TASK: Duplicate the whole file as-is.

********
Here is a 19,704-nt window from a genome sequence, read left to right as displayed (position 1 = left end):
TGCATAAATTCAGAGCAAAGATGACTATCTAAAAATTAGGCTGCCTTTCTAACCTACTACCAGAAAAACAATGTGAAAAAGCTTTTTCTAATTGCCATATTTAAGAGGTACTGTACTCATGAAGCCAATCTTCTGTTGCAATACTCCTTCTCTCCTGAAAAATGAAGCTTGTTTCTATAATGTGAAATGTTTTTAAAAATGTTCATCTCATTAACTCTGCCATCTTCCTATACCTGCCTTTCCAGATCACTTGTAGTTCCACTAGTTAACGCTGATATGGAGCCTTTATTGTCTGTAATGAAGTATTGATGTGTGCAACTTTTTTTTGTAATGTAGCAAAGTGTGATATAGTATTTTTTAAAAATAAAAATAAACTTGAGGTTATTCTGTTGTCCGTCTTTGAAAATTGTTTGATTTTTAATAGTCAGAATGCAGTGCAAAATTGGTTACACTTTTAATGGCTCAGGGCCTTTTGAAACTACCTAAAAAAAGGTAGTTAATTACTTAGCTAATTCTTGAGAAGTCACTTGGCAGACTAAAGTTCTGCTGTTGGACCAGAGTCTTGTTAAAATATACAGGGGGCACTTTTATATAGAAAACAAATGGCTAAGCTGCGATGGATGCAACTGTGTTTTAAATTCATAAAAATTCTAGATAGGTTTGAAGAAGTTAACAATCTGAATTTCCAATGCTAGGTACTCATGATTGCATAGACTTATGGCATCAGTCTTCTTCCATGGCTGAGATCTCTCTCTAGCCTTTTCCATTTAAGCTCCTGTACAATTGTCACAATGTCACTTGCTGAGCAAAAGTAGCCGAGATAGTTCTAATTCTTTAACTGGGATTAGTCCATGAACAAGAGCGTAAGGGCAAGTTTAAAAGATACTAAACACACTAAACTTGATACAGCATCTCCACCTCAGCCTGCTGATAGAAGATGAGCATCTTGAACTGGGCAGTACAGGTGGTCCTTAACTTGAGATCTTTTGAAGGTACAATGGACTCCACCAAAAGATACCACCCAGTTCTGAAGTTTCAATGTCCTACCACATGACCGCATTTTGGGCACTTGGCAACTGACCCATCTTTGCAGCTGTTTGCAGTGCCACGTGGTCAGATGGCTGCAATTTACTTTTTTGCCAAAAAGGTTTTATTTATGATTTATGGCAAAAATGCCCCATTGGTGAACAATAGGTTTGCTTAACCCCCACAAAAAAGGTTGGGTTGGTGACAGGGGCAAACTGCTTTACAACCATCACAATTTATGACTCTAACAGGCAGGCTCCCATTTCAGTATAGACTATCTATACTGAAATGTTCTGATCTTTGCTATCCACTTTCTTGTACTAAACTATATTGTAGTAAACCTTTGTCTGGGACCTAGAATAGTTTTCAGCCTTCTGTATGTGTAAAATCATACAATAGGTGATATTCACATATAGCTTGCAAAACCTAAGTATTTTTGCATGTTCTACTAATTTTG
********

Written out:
Here is a 19,704-nt window from a genome sequence, read left to right as displayed (position 1 = left end):
TGCATAAATTCAGAGCAAAGATGACTATCTAAAAATTAGGCTGCCTTTCTAACCTACTACCAGAAAAACAATGTGAAAAAGCTTTTTCTAATTGCCATATTTAAGAGGTACTGTACTCATGAAGCCAATCTTCTGTTGCAATACTCCTTCTCTCCTGAAAAATGAAGCTTGTTTCTATAATGTGAAATGTTTTTAAAAATGTTCATCTCATTAACTCTGCCATCTTCCTATACCTGCCTTTCCAGATCACTTGTAGTTCCACTAGTTAACGCTGATATGGAGCCTTTATTGTCTGTAATGAAGTATTGATGTGTGCAACTTTTTTTTGTAATGTAGCAAAGTGTGATATAGTATTTTTTAAAAATAAAAATAAACTTGAGGTTATTCTGTTGTCCGTCTTTGAAAATTGTTTGATTTTTAATAGTCAGAATGCAGTGCAAAATTGGTTACACTTTTAATGGCTCAGGGCCTTTTGAAACTACCTAAAAAAAGGTAGTTAATTACTTAGCTAATTCTTGAGAAGTCACTTGGCAGACTAAAGTTCTGCTGTTGGACCAGAGTCTTGTTAAAATATACAGGGGGCACTTTTATATAGAAAACAAATGGCTAAGCTGCGATGGATGCAACTGTGTTTTAAATTCATAAAAATTCTAGATAGGTTTGAAGAAGTTAACAATCTGAATTTCCAATGCTAGGTACTCATGATTGCATAGACTTATGGCATCAGTCTTCTTCCATGGCTGAGATCTCTCTCTAGCCTTTTCCATTTAAGCTCCTGTACAATTGTCACAATGTCACTTGCTGAGCAAAAGTAGCCGAGATAGTTCTAATTCTTTAACTGGGATTAGTCCATGAACAAGAGCGTAAGGGCAAGTTTAAAAGATACTAAACACACTAAACTTGATACAGCATCTCCACCTCAGCCTGCTGATAGAAGATGAGCATCTTGAACTGGGCAGTACAGGTGGTCCTTAACTTGAGATCTTTTGAAGGTACAATGGACTCCACCAAAAGATACCACCCAGTTCTGAAGTTTCAATGTCCTACCACATGACCGCATTTTGGGCACTTGGCAACTGACCCATCTTTGCAGCTGTTTGCAGTGCCACGTGGTCAGATGGCTGCAATTTACTTTTTTGCCAAAAAGGTTTTATTTATGATTTATGGCAAAAATGCCCCATTGGTGAACAATAGGTTTGCTTAACCCCCACAAAAAAGGTTGGGTTGGTGACAGGGGCAAACTGCTTTACAACCATCACAATTTATGACTCTAACAGGCAGGCTCCCATTTCAGTATAGACTATCTATACTGAAATGTTCTGATCTTTGCTATCCACTTTCTTGTACTAAACTATATTGTAGTAAACCTTTGTCTGGGACCTAGAATAGTTTTCAGCCTTCTGTATGTGTAAAATCATACAATAGGTGATATTCACATATAGCTTGCAAAACCTAAGTATTTTTGCATGTTCTACTAATTTTG